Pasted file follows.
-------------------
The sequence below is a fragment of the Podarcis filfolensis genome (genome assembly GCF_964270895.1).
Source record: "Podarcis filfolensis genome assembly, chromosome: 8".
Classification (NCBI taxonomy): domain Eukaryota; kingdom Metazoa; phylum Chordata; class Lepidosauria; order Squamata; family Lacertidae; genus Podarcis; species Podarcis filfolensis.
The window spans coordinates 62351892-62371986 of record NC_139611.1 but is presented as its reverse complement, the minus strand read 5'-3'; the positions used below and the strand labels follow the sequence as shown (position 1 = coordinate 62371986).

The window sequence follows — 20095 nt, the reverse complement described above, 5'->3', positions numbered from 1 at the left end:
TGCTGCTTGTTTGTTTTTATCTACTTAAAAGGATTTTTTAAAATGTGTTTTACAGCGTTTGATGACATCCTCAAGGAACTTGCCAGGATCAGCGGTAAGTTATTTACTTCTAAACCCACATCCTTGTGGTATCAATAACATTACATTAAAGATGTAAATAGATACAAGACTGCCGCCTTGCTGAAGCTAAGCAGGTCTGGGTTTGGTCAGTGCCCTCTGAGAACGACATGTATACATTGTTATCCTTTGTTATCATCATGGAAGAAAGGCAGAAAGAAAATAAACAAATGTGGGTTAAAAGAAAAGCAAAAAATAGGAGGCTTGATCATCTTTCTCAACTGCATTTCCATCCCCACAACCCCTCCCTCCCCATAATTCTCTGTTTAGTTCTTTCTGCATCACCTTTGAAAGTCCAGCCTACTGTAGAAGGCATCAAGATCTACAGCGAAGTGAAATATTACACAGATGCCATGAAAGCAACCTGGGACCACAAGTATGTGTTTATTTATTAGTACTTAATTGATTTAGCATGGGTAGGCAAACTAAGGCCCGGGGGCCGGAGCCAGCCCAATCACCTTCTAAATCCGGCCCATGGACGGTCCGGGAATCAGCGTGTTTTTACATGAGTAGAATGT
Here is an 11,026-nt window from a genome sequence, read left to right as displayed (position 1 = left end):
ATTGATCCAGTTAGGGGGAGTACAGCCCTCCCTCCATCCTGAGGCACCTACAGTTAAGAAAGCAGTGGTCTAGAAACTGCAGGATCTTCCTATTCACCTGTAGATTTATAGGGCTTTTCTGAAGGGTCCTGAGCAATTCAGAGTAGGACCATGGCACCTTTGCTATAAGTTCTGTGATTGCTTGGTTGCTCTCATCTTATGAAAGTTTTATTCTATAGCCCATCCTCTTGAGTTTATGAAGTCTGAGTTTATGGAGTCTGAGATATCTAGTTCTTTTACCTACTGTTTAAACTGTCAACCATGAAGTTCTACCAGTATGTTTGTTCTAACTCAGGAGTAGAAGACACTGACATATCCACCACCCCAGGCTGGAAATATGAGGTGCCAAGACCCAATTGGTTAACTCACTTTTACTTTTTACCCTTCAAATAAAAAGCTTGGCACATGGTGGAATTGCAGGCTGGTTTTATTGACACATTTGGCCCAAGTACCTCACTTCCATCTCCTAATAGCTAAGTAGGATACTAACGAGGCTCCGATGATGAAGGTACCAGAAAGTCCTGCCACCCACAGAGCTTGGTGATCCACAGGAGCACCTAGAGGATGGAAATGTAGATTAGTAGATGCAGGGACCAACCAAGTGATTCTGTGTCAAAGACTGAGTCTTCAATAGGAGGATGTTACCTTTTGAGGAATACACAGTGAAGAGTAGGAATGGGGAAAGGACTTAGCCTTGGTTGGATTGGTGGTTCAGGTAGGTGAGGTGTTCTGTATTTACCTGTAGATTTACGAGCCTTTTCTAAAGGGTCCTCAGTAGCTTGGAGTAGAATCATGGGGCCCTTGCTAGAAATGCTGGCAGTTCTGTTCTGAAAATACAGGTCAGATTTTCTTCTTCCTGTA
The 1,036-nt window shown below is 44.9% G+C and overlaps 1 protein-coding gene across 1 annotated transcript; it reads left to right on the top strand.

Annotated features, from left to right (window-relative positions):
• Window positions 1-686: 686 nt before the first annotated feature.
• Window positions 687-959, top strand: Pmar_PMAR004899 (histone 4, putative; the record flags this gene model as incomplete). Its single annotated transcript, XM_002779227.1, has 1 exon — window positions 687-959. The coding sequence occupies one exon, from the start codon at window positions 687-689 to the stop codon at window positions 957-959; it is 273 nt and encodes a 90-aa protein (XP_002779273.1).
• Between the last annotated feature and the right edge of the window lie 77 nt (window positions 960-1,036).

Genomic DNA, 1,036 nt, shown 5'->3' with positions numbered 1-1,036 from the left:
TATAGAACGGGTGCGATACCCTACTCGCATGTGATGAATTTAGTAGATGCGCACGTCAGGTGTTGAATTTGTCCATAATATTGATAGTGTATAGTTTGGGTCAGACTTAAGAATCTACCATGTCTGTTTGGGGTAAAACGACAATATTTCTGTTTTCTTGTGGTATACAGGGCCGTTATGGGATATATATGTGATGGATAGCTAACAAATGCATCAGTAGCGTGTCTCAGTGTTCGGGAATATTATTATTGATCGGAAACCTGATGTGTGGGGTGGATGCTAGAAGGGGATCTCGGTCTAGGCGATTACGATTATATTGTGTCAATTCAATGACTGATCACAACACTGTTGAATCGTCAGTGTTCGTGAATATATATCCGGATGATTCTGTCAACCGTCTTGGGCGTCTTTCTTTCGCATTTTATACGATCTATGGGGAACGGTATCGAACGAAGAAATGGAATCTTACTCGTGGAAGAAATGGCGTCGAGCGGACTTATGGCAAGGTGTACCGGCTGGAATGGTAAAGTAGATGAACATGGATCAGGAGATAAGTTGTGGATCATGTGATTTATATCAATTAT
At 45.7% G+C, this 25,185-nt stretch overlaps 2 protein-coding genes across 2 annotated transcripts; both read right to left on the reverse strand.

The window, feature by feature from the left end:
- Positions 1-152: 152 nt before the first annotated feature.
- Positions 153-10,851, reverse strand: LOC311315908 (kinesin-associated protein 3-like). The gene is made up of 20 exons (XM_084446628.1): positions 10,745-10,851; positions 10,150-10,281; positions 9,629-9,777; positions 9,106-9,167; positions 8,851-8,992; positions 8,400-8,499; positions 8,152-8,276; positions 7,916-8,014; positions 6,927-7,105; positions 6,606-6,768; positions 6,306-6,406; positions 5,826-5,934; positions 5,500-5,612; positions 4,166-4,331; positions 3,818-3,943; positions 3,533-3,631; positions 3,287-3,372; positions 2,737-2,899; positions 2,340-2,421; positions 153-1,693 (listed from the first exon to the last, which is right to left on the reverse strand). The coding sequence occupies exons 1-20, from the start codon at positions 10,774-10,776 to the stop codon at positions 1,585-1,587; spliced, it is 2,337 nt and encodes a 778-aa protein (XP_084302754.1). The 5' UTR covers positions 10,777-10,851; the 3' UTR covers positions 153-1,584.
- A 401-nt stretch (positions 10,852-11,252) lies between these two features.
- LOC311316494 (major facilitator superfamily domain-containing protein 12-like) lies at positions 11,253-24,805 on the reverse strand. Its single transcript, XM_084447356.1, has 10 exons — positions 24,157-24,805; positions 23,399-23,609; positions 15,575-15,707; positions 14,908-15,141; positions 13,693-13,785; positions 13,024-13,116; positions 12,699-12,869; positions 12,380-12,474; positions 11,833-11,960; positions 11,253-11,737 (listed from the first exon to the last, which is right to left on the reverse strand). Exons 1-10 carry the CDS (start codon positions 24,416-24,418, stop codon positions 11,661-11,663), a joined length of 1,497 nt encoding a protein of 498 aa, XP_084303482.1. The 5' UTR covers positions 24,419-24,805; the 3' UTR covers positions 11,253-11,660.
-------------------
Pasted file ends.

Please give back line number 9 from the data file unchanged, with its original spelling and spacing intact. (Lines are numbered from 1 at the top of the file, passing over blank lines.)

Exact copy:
The 1,036-nt window shown below is 44.9% G+C and overlaps 1 protein-coding gene across 1 annotated transcript; it reads left to right on the top strand.